Famous UNLV coach's son begins state race with call for voter IDs

By Scott Sonner
Published December 1st 2005 in Associated Press
RENO, Nev. (AP) - Danny Tarkanian announced his Republican candidacy for Nevada's secretary of state Thursday with a call to establish voter identification cards and require proof of citizenship when registering to vote.

Tarkanian, the son of former UNLV basketball coach Jerry Tarkanian and Las Vegas City Councilwoman Lois Tarkanian, lost a bid for the state Senate last year.

He said he opposes efforts by current Secretary of State Dean Heller, also a Republican, to allow Nevadans to register to vote through Election Day.

"We want to create an opportunity for people to vote, and anyone who wants to vote should have that opportunity. But we've gone so far over to allow that, we have created avenues for voter fraud," he said on KRNV-TV's "Nevada NewsMakers."

If elected, Tarkanian said he would push for a photo identification card that voters would have to present at the polls.

"I think that would clamp down on a lot of voter fraud going on now," he said.

"It isn't our responsibility to push people to the polls - pick them up, drag them out against their will, coerce or pressure them. ... Getting more numbers doesn't mean we did a better job."

Democrats immediately condemned the idea, likening the ID cards to Jim Crow poll taxes once used to discourage blacks from voting.

"Voter ID cards are a bad idea that could prove costly while disenfranchising the poor, elderly and minority voters," said Kirsten Searer, spokeswoman for state Democratic Party in Las Vegas.

"We see it as a poll tax that not only is wrong, but arguably illegal," she said.

Heller did not immediately return calls seeking comment. He is running for the GOP nomination for the congressional seat being vacated by Republican Rep. Jim Gibbons, who is running for governor.

Tarkanian said the idea for a voter ID card was first proposed by the Howard Baker-Jimmy Carter Commission that President Bush appointed to review allegations of voter fraud in Florida after the 2000 presidential election.

The Justice Department earlier this year approved a similar proposal in Georgia that demanded photo identification from all voters. But a federal judge in Atlanta last month barred the state from enforcing the photo-ID law, saying it amounted to an unconstitutional poll tax.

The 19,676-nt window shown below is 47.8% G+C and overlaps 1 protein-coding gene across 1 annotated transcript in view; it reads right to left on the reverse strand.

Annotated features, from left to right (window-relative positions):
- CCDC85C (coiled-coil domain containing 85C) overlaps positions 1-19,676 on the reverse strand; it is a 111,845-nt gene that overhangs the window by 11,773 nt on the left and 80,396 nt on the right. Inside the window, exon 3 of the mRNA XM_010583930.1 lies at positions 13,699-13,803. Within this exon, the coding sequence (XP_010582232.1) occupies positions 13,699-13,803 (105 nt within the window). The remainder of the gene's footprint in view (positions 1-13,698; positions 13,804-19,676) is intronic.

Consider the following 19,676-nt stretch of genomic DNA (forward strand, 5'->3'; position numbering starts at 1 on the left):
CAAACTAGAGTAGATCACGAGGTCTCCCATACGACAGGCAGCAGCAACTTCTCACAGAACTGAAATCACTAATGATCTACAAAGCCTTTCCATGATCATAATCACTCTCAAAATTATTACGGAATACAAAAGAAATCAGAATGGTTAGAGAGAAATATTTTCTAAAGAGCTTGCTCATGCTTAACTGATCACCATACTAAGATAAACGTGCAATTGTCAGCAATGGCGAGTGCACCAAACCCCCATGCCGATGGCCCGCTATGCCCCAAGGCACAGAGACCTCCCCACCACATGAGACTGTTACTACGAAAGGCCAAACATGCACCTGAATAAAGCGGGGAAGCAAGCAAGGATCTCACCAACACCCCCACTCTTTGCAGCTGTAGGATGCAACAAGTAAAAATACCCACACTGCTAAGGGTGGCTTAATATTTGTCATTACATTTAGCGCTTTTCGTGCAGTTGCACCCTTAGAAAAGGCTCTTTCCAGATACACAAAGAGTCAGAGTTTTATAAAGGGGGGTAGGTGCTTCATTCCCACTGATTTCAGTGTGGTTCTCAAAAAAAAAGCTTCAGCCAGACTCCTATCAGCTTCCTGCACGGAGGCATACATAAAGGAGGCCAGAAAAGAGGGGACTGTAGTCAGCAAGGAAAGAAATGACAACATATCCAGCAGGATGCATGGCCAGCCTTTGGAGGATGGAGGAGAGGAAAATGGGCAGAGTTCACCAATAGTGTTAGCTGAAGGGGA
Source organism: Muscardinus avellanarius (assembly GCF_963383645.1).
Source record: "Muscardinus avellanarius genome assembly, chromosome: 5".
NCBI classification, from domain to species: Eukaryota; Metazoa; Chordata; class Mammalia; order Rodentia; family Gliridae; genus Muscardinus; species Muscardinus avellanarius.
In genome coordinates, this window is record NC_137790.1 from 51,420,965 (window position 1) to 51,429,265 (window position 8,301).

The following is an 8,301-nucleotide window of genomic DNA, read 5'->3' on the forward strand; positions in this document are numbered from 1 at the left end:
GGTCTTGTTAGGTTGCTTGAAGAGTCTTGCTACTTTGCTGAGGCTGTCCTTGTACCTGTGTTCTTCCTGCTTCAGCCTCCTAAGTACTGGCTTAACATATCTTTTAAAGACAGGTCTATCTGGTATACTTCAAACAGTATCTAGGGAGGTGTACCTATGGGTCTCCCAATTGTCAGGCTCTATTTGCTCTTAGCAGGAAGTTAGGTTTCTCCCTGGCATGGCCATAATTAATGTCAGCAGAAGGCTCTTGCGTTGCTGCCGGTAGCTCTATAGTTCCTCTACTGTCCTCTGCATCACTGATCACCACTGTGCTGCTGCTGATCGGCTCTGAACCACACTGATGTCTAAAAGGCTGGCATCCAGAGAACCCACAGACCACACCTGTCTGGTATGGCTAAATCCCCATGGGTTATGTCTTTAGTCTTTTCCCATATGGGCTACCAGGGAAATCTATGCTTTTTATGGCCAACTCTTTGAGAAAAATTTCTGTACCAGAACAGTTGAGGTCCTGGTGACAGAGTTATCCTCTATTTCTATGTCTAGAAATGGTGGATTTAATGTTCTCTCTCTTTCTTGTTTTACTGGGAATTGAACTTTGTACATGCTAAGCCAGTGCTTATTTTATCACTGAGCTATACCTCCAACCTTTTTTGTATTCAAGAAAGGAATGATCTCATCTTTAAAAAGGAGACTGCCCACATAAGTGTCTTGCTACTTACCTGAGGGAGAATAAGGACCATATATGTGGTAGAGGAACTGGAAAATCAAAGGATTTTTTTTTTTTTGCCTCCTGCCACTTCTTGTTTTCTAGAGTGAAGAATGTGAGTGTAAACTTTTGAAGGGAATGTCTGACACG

Nineteen states require voters to show identification, but only five request photo ID, according to the National Conference of State Legislatures. Arizona, Florida, Louisiana, South Carolina and South Dakota allow voters without a photo ID to use other forms of identification or sign an affidavit of identity.

Tarkanian said he wants to require Nevadans to show proof of citizenship when they get their drivers license, either with a passport, birth certificate or naturalization papers.

"Then you'd get a voter ID card," he said.

The card would have a "C" on it for citizenship, "or if you didn't have that, you'd have an `L' for legal resident. And when you go to the polls, you'd have to show this card," he said.

Searer said state Democrats advocate "making it as easy as possible to vote."

"Unlike Republicans, we want to do things that encourage people to get out to the polls and exercise their rights," she said about efforts to help senior citizens, the disabled and people without cars get to the polls.

"Quite frankly, those are the people who would have problems going through the hoops that Danny Tarkanian is talking about to get a voter ID card," Searer said.

Tarkanian is the only announced candidate for secretary of state, which oversees elections in Nevada - a battleground state that Bush narrowly carried in each of the past two elections and Bill Clinton won in the two before that.

"Nevada is going to a battleground state again in 2008," Tarkanian said.

"It is going to be very contentious election and the person who oversees the election process, ensures the fairness of it is the secretary of state," he said.

Tarkanian said he visited parts of rural Nevada the past few months to gauge support for a campaign.

"I want to get into politics. I think politics is the greatest opportunity to create a positive aspect in peoples' lives," he said. "My mother is doing that now and I see all that she is accomplishing."

A lawyer who started his own firm and co-founded a development company, Tarkanian was the captain and starting point guard on his father's top-ranked team at UNLV in 1984 and was drafted by the San Antonio Spurs.

He also served as an assistant coach to his father at Fresno State in 1995. He returned to Las Vegas in 2002 and founded the nonprofit Tarkanian Basketball Academy.